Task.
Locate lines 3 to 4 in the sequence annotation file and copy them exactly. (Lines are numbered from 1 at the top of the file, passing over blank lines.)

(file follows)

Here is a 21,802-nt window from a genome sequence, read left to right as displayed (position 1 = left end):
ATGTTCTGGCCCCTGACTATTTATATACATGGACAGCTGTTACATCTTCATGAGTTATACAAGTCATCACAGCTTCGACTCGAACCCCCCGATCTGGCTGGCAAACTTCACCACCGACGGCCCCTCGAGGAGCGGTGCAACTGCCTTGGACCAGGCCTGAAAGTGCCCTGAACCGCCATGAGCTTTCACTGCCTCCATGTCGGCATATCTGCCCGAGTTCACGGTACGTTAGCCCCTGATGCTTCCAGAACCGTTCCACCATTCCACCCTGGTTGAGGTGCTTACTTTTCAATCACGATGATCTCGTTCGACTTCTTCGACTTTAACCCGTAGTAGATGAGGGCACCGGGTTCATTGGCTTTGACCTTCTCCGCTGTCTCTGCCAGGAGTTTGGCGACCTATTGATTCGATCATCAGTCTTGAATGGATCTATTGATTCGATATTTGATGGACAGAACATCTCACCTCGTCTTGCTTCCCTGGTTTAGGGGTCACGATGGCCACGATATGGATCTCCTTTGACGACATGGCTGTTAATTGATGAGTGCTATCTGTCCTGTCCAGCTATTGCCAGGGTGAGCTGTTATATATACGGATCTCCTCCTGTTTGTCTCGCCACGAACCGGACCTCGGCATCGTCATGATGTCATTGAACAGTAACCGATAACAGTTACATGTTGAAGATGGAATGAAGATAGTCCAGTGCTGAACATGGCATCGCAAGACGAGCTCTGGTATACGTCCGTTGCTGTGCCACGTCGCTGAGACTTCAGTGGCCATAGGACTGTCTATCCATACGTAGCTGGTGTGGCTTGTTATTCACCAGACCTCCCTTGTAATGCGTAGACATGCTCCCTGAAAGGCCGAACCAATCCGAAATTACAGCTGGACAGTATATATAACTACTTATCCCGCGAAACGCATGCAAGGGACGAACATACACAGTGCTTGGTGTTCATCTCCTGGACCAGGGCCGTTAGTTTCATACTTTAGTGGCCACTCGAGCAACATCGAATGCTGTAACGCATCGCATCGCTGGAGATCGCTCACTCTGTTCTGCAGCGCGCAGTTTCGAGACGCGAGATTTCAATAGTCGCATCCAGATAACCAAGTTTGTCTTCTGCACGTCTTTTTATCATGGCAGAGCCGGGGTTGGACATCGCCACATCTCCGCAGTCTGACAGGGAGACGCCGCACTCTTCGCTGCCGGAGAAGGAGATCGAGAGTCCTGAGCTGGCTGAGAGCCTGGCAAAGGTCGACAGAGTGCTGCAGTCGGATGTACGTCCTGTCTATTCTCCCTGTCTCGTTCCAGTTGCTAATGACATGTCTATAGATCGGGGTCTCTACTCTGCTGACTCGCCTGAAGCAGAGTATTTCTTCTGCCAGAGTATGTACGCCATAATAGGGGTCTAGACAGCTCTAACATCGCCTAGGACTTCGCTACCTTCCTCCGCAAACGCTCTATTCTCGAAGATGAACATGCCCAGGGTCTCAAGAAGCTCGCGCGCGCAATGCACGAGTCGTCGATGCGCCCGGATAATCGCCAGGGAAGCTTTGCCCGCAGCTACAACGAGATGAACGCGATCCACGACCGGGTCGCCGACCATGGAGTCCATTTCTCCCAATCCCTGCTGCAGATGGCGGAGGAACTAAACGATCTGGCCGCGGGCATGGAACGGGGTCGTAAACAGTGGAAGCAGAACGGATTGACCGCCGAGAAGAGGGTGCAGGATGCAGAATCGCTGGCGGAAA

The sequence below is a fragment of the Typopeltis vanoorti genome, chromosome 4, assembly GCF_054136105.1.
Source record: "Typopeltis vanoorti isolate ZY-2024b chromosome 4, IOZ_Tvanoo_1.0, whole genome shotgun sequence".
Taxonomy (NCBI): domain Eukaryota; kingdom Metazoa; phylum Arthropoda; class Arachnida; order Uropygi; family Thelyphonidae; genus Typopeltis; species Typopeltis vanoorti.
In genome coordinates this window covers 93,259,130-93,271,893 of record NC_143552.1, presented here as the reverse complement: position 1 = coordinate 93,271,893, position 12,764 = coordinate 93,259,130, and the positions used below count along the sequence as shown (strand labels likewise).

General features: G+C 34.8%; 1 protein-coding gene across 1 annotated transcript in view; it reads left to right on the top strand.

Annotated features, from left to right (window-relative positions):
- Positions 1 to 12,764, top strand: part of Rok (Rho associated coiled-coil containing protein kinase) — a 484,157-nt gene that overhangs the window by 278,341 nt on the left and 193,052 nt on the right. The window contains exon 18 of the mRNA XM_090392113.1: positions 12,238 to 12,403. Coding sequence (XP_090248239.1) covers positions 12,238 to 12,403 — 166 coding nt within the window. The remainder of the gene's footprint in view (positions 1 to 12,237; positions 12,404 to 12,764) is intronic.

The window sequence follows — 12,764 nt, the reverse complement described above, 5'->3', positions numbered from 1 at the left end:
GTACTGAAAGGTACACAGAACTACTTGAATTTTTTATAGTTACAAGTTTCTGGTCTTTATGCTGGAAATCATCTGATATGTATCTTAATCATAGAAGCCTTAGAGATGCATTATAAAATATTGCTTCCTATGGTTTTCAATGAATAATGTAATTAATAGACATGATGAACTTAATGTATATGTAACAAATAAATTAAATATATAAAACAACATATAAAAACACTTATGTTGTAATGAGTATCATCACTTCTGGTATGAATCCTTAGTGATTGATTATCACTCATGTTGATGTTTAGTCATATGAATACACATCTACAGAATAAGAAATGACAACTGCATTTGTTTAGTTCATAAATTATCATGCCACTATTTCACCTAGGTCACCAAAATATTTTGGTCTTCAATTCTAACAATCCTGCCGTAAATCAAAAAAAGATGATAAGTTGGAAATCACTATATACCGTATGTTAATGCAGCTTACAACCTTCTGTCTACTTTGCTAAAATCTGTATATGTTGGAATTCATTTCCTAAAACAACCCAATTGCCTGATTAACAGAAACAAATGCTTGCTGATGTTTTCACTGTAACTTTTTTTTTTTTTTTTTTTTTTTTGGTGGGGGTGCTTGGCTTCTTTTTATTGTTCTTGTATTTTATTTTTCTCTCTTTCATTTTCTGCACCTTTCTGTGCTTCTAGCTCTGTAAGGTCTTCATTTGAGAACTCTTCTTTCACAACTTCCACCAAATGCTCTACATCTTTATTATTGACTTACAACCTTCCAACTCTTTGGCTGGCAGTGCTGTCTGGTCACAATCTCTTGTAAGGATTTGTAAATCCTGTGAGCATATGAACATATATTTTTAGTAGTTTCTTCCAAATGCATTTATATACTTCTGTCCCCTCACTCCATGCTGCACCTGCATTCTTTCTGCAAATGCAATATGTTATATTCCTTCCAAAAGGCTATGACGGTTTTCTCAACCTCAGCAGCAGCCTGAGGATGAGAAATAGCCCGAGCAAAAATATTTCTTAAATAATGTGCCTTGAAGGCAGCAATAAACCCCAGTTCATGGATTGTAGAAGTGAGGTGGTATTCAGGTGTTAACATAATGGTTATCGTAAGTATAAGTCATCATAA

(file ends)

The sequence below is a fragment of the Typopeltis vanoorti genome, chromosome 4, assembly GCF_054136105.1.
Source record: "Typopeltis vanoorti isolate ZY-2024b chromosome 4, IOZ_Tvanoo_1.0, whole genome shotgun sequence".